In the theoretical part of the paper I combined Jung's (1953), Goffman's (1959), and Turkle's (1995) ideas to argue that the Internet has the potential to allow individuals to express their unfulfilled selves. Messages 5 and 6 convincingly demonstrate this potential. The users who wrote them explicitly assert that hiding the biological sex as part of a virtual relationship is by no means a fraud, but a manifestation of the individual's self. This view supports Whittle's (1998) argument that for many transgender people, the actual identity is experienced and expressed through the virtual self. The possibility of transgender individuals to experience and present their "real identity" through cyberspace (as an alternative sphere) emphasizes the central role it plays in the lives of users who are compelled to hide their identities in the offline world. In this context, it should be noted that when users write about "revealing the real identity," they usually relate to coming out as transgenders, as oppose to maintaining what they call "a fake cisgender identity." Even when allegedly essentialist terms such as "inner," "authentic," or "core" sneak into their discourse, they usually reflect a reliance on familiar psychological notions rather than an ideological standpoint that involves gender politics.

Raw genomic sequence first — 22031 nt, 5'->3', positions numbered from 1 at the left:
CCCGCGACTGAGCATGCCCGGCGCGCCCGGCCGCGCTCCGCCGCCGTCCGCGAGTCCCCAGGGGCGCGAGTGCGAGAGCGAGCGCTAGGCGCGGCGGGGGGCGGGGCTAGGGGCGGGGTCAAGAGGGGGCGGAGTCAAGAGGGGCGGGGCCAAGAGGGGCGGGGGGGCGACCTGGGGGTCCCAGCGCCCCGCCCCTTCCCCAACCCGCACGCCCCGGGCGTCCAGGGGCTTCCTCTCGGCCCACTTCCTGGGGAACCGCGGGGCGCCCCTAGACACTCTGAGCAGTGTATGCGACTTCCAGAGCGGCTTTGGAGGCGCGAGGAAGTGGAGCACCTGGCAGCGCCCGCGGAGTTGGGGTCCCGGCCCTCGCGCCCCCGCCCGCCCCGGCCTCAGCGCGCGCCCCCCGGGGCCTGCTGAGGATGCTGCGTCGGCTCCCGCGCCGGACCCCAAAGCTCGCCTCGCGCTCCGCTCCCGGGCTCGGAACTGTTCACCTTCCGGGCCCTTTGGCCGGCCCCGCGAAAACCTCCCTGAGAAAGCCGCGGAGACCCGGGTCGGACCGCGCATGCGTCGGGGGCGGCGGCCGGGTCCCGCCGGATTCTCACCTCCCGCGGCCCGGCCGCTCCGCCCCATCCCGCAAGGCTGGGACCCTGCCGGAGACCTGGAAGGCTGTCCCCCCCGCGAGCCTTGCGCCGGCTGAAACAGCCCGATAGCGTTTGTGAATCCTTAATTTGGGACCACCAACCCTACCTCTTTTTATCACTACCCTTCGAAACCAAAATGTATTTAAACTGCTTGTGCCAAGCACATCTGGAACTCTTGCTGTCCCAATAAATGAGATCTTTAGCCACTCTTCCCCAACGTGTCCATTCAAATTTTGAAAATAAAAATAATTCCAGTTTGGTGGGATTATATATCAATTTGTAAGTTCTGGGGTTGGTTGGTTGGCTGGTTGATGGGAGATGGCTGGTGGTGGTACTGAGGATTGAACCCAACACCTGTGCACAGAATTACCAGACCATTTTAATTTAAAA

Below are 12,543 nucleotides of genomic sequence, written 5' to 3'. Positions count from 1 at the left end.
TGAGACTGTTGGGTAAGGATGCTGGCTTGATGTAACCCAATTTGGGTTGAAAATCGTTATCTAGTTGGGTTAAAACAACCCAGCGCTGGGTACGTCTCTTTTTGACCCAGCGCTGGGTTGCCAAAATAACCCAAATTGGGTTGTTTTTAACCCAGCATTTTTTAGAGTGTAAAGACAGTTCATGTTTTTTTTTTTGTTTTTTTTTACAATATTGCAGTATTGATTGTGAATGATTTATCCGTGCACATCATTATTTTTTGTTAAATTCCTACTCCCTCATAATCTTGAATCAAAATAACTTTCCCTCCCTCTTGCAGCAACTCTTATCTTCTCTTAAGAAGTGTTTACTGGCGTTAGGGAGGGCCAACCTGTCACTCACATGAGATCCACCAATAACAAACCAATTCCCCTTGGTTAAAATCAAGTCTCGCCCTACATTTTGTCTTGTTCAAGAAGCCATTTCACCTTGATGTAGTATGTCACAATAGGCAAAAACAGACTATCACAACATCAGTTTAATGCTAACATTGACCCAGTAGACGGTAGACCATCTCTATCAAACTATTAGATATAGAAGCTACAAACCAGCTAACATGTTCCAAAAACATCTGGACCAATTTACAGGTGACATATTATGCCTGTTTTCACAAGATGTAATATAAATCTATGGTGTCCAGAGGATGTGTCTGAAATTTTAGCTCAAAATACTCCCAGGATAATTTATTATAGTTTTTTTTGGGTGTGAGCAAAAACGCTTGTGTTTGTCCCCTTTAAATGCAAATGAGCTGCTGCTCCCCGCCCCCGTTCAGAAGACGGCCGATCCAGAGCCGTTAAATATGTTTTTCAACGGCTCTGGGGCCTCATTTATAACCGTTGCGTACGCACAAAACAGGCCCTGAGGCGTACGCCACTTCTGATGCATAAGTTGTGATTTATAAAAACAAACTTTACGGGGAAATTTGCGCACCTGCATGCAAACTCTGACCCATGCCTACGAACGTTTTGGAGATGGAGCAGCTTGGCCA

Message #6 represents a prominent desire within the newsgroup, a desire that can be better understood in terms of the suggested spheres: Many transgender individuals hope to be able to use cyberspace as preliminary rather than alternative sphere. This message points to the possibility – and apparently to the hope – that the virtual affair will become a real offline relationship; namely, that the virtual experience will constitute an initial stage before the "real thing." In other words, using cyberspace as an alternative sphere (as opposed to a preliminary sphere), albeit satisfying and fulfilling, is the best possible option, but not the ideal one. However, as message #7 indicates, this is true mainly to transgender users.

This message points to the unique way in which transgender use cyberspace. While the transgender woman who wrote the message has to use cyberspace as an alternative sphere in order to hide her biological sex and successfully maintain a relationship, the cisgender men who talk to her "ask for a photo really fast"; for them, using cyberspace as a preliminary sphere is taken for granted. In other words, using cyberspace as a preliminary sphere in the romantic context is a privilege that transgender users do not automatically have. Thus, the difference between the transgender woman and her cisgender male partners has a significant meaning: what most of us perceive as a daily practice of "surfing the net" involves hierarchies between the privileged and the unprivileged, the marginalized and the unmarginalized.